“I was upset because we were pushing a song of mine to radio, ‘I Am,’ and it was in its final push week and it was sitting at No. 16,” Jakobsen recalls. “It was set up to make the top 15 on MusicRow and we were so excited! And then there was one station that dropped the song. We came up six spins short.”

Instead of focusing on the disappointment of his single not hitting the top 15, Jakobsen saw the silver lining. So, he decided to spin the idea of the number ‘six’ into a positive.

“When you’re six years old you feel like you can do anything,” he says. “Then flash forwarding to my 26th year, we were out — me and six of my best buddies — touring the country going 60 miles an hour, 600 miles to go play for caller six on the radio station. You almost get that feeling that you do when you were six years old. You get that feeling of you can take on the world, anything is possible or the magic is there. It completely took a different meaning then.”

The lyric video, out now, includes home videos of Jakobsen around age six playing guitar and singing into a microphone. His parents found the footage, and his team made it into the music video. An extended version is included in the new lyric video, available below.

“Before I even played guitar, I was just sitting there holding the guitar dancing around and singing into this little microphone from one of those toy karaoke machines,” he says. “It’s definitely a special video for me that we were able to put together.”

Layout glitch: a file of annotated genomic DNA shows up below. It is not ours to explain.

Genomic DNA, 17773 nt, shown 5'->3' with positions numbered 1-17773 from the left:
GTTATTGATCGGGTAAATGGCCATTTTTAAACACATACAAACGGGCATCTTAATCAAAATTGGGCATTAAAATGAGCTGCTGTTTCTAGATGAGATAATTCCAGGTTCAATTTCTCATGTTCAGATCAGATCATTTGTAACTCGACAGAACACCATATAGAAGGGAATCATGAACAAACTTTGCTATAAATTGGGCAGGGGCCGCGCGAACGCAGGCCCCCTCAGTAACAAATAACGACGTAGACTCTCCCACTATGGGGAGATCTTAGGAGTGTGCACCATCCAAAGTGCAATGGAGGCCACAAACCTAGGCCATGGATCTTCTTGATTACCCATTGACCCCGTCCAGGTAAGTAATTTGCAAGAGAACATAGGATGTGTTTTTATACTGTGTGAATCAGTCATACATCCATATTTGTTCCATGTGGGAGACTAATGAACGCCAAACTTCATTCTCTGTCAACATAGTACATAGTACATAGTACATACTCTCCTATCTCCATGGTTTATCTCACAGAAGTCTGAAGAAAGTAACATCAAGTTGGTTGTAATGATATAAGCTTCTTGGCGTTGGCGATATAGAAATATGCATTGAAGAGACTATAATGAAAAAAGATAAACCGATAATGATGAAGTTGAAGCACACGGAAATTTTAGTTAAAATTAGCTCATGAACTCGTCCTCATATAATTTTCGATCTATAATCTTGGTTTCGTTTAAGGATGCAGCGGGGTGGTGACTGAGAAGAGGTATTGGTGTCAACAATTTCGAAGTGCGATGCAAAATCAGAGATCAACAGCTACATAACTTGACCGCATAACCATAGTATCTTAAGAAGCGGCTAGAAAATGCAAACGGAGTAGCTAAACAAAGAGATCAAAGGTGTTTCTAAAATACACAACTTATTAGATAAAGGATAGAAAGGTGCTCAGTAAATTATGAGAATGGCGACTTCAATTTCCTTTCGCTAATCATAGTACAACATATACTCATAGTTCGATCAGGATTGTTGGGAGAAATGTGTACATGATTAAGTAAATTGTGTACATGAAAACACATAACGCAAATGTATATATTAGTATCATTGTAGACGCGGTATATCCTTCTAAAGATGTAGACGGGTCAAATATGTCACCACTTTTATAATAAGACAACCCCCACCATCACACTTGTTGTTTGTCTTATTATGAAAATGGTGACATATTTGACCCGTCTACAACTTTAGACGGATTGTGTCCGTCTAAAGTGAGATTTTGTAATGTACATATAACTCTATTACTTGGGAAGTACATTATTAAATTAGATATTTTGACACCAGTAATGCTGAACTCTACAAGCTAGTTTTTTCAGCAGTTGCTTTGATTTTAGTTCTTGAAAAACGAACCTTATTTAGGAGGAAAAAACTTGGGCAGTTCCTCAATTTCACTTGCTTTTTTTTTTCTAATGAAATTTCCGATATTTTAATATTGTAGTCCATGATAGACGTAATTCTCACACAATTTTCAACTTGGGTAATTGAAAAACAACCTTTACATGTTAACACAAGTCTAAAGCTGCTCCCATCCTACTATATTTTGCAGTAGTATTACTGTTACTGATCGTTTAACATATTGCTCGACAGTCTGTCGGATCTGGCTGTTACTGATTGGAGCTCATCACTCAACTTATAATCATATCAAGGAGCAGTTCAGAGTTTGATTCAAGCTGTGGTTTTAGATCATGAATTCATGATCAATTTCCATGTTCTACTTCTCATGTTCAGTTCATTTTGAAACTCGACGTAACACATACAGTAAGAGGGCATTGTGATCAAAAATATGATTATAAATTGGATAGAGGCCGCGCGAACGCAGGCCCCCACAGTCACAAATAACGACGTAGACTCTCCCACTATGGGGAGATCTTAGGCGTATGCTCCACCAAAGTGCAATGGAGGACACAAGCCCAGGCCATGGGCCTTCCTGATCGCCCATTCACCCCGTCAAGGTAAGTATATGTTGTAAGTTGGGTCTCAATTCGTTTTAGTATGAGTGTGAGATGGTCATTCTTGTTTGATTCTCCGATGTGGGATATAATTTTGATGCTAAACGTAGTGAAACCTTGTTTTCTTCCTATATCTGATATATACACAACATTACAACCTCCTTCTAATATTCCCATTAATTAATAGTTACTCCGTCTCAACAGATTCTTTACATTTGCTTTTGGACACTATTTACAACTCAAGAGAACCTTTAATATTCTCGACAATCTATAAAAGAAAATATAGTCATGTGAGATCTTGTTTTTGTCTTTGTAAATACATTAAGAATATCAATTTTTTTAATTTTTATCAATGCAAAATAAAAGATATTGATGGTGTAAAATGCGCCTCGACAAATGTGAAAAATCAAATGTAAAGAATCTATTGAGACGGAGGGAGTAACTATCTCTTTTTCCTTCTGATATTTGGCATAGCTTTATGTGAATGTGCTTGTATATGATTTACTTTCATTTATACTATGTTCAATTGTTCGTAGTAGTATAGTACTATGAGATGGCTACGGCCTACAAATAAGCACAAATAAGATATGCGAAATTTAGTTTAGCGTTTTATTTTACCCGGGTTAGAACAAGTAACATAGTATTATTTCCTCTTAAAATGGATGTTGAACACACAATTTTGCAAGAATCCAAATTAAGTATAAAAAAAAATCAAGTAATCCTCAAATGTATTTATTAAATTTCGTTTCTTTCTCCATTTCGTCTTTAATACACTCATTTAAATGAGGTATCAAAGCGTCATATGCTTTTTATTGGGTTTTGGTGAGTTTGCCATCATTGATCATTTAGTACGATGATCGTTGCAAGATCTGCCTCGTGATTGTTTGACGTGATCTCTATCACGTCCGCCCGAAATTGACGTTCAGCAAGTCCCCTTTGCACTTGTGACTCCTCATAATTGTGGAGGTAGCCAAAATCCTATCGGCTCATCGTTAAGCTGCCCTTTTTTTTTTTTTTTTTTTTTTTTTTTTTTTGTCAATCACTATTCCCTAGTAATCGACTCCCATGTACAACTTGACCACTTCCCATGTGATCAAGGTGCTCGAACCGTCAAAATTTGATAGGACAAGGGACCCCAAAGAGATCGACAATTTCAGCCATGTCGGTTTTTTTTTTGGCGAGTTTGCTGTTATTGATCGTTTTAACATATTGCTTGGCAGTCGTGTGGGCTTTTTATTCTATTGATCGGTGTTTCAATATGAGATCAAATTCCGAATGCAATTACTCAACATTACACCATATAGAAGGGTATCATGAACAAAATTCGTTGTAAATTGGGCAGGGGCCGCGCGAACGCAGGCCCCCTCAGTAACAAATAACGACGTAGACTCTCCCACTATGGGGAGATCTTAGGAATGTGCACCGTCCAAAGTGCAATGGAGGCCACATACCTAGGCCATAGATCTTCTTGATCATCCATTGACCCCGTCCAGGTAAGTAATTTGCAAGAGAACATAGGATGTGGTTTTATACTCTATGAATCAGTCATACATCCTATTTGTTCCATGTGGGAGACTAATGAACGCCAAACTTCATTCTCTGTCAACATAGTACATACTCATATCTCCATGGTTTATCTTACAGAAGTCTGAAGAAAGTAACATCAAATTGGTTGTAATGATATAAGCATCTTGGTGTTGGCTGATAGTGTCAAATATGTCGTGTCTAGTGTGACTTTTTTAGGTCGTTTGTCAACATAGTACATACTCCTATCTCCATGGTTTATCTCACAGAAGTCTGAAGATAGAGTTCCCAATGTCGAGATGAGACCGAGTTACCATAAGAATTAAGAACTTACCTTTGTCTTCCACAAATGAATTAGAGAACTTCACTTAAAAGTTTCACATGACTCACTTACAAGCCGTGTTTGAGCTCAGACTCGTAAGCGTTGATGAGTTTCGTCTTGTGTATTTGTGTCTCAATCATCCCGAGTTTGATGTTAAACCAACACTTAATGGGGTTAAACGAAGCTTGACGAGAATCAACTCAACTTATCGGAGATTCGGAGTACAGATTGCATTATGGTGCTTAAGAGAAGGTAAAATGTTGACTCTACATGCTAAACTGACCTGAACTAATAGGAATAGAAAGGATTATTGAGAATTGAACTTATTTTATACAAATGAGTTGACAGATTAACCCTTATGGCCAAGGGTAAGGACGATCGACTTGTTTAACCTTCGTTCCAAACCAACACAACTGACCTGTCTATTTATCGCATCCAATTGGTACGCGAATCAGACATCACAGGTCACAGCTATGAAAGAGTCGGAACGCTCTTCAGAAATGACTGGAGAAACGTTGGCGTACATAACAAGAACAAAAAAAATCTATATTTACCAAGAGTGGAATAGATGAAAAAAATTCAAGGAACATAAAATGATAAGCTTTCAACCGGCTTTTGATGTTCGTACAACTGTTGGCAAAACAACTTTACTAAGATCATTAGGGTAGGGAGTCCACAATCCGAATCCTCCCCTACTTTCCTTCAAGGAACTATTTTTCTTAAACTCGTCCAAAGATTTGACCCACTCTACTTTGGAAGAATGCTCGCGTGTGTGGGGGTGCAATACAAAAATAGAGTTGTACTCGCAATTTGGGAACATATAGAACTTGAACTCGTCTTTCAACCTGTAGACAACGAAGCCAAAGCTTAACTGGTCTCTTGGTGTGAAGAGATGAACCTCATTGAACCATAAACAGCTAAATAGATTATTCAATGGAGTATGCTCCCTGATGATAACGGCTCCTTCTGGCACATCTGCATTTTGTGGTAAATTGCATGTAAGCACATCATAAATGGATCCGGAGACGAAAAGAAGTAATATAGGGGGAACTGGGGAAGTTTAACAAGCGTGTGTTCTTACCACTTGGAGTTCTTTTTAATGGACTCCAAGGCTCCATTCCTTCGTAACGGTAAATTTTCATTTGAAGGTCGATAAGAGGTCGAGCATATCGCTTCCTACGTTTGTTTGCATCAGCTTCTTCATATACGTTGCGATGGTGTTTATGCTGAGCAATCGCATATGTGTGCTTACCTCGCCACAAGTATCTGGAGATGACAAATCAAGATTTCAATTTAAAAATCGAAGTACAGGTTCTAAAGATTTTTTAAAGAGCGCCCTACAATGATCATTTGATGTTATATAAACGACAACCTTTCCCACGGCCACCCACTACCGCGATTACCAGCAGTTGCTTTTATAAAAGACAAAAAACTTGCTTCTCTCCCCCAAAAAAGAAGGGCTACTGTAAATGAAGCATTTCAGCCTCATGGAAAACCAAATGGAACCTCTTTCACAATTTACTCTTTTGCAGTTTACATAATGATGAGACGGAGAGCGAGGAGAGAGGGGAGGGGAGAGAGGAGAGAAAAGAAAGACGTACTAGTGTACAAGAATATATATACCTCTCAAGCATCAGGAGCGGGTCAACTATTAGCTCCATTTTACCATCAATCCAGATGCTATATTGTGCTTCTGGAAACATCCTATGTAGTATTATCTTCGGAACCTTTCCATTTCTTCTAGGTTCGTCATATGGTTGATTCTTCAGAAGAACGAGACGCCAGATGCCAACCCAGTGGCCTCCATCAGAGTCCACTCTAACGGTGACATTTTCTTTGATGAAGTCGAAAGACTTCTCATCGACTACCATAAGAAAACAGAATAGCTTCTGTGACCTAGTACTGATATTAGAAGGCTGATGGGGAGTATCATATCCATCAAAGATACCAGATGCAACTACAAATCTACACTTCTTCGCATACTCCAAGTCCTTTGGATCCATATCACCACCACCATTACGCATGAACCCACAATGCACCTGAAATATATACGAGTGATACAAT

Jakobsen says the idea to release a video exclusively of clips from his childhood came from his fans. They wanted to see all the home footage, as the initial “Six” video has the singer performing in present day at a theater with video snippets in the background. So, he decided to release that footage as a lyric video giving the song added meaning.

“There’s so many special moments in this song for me,” he says. “If I had to pick one, the first line of the song: ‘When you’re six years old/ You believe everything that you’re told/ Like the moon it follows you/ And you can do anything you want to.’

“That whole phrase is really special to me,” he says. “I remember growing up and I’d be riding in the back seat of my mom’s car. Driving down the road at night she’d be like, ‘Look, Dylan the moon is following you.’ That holds a special place in my heart.”

“Six” is featured on Dylan’s 2021 album, Set Fire to the Night. He says the record as a whole is about taking the darkness from the pandemic, being able to navigate it and seeing the silver lining in it all.